There is third rule, eta-conversion, which may be added to these two to form a new equivalence relation. Eta-conversion expresses the idea of extensionality, which in this context is that two functions are the same iff they give the same result for all arguments. Eta-conversion converts between λ *x* . *f* *x* and *f*, whenever *x* does not appear free in *f*. This can be seen to be equivalent to extensionality as follows:

If *f* and *g* are extensionally equivalent, i.e. if *f* *a*

Conversely if extensionality is taken to be valid, then since by beta-reduction for all *y* we have (λ *x* . *f* *x*) *y*

There are several possible ways to define the natural numbers in lambda calculus, but by far the most common are the Church integers, which can be defined as follows:

- 0 = λ
*f*. λ*x*.*x* - 1 = λ
*f*. λ*x*.*f**x* - 2 = λ
*f*. λ*x*.*f*(*f**x*) - 3 = λ
*f*. λ*x*.*f*(*f*(*f**x*))

- SUCC = λ
*n*. λ '\'f*. λ*x*.*f*(*n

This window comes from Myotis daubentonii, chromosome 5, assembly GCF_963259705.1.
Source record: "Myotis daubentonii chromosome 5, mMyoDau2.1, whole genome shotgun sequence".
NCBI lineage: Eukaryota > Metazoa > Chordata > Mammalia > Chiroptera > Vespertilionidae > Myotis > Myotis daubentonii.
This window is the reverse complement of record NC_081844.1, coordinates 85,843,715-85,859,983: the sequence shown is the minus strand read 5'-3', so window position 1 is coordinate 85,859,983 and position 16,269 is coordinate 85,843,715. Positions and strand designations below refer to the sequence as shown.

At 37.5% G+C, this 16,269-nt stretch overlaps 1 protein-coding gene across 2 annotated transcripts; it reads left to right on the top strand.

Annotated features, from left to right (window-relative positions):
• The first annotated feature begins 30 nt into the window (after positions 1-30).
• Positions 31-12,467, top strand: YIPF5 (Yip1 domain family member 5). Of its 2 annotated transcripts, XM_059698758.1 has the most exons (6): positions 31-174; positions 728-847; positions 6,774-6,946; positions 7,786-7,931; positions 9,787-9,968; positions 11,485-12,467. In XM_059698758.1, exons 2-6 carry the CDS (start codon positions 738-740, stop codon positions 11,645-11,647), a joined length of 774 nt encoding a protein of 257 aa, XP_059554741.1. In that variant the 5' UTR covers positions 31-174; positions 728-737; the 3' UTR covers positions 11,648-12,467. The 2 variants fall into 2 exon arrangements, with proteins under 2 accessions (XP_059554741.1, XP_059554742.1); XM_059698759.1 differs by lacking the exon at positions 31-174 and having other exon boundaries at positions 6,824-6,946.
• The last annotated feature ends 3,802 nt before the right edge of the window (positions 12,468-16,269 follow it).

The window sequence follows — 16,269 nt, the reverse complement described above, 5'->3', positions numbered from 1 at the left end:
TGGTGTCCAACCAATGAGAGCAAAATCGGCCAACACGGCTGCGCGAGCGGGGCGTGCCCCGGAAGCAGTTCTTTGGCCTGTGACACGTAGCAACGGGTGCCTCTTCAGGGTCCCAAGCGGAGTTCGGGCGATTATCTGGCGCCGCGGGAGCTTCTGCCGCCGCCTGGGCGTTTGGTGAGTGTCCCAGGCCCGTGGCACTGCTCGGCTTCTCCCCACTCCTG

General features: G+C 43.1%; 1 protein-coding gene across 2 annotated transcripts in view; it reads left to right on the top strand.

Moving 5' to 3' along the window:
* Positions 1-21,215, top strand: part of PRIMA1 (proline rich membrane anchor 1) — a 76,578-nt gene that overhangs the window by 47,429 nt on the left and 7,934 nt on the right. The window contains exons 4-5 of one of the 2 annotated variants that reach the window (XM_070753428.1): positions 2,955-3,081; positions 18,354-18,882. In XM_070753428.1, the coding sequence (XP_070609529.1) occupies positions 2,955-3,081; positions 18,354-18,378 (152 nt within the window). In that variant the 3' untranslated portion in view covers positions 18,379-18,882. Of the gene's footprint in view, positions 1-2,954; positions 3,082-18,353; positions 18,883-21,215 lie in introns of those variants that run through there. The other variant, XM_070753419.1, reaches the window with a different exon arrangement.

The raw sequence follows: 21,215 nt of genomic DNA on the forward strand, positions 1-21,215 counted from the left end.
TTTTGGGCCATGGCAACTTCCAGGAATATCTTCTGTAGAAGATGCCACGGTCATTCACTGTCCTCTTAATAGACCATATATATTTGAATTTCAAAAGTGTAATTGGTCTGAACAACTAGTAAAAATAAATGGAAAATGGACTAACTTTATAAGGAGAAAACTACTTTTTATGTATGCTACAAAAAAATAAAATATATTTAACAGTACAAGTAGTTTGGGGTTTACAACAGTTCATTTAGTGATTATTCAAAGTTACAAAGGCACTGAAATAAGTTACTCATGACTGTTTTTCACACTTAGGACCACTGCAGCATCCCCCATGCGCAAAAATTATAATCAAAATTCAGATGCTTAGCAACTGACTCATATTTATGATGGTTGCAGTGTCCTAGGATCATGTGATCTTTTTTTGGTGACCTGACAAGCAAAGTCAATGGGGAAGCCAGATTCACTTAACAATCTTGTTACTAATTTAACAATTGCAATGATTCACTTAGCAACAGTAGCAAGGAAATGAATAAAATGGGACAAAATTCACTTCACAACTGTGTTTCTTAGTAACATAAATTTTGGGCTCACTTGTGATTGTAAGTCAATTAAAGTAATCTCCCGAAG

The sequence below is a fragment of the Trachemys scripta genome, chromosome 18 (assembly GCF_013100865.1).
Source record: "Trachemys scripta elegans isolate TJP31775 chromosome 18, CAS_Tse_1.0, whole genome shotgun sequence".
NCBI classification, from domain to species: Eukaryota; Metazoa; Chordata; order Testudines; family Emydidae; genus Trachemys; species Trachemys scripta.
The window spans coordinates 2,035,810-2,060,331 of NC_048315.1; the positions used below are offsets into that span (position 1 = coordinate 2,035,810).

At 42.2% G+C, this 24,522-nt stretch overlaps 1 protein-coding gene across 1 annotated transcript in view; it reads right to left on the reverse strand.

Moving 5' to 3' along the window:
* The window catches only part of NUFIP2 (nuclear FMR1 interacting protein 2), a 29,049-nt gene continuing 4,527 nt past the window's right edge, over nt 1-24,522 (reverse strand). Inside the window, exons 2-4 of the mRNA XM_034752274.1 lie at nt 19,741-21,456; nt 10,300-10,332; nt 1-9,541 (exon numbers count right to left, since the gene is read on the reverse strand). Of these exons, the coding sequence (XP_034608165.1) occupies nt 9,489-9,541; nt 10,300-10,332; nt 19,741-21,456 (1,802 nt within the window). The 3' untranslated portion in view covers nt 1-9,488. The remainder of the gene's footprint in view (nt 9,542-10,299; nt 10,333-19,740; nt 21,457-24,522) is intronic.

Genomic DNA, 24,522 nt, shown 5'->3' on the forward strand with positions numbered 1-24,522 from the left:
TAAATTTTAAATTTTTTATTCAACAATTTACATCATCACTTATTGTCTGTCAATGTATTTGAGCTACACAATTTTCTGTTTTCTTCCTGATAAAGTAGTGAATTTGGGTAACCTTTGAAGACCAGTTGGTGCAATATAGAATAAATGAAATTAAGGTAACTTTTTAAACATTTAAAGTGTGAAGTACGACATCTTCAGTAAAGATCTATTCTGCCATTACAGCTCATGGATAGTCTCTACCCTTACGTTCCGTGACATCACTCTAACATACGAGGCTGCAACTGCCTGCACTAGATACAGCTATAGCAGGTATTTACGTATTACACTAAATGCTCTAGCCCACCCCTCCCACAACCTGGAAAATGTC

- PLUS = λ
*m*. λ*n*. λ*f*. λ*x*.*m**f*(*n**f**x*)

- PLUS 2 3 and 5

- MULT = λ
*m*. λ*n*.*m*(PLUS*n*) 0,

- MULT = λ
*m*. λ*n*. λ*f*.*m*(*n**f*)

- PRED = λ
*n*. λ*f*. λ*x*.*n*(λ*g*. λ*h*.*h*(*g**f*)) (λ*u*.*x*) (λ*u*.*u*)

- PRED = λ
*n*.*n*(λ*g*. λ*k*. (*g*1) (λ*u*. PLUS (*g**k*) 1)*k*) (λ*l*. 0) 0

By convention, the following two definitions are used for the boolean values TRUE and FALSE:

A- ISZERO = λ
*n*.*n*(λ*x*. FALSE) TRUE

Recursion is the definition of a function using the function itself; on the face of it, lambda calculus does not allow this. However, this impression is misleading. Consider for instance the factorial function *f*(*n*) recursively defined by

*f*(*n*) = 1, if*n*= 0; and*n*·*f*(*n*-1), if*n*>0.

*f*=*g*(*f*).

- (λ
*x*.*g*(*x**x*)) (λ*x*.*g*(*x**x*))

*Y*= λ*g*. (λ*x*.*g*(*x**x*)) (λ*x*.*g*(*x**x*))

*Y**g*and*g*(*Y**g*)

A function *F* : **N** → **N** of natural numbers is defined to be *computable* if there exists a lambda expression *f* such that for every pair of *x*, *y* in **N**, *F*(*x*) = *y* if and only if the expressions *f* *x* and *y* are equivalent. This is one of the many ways to define computability; see the Church-Turing thesis for a discussion of other approaches and their equivalence.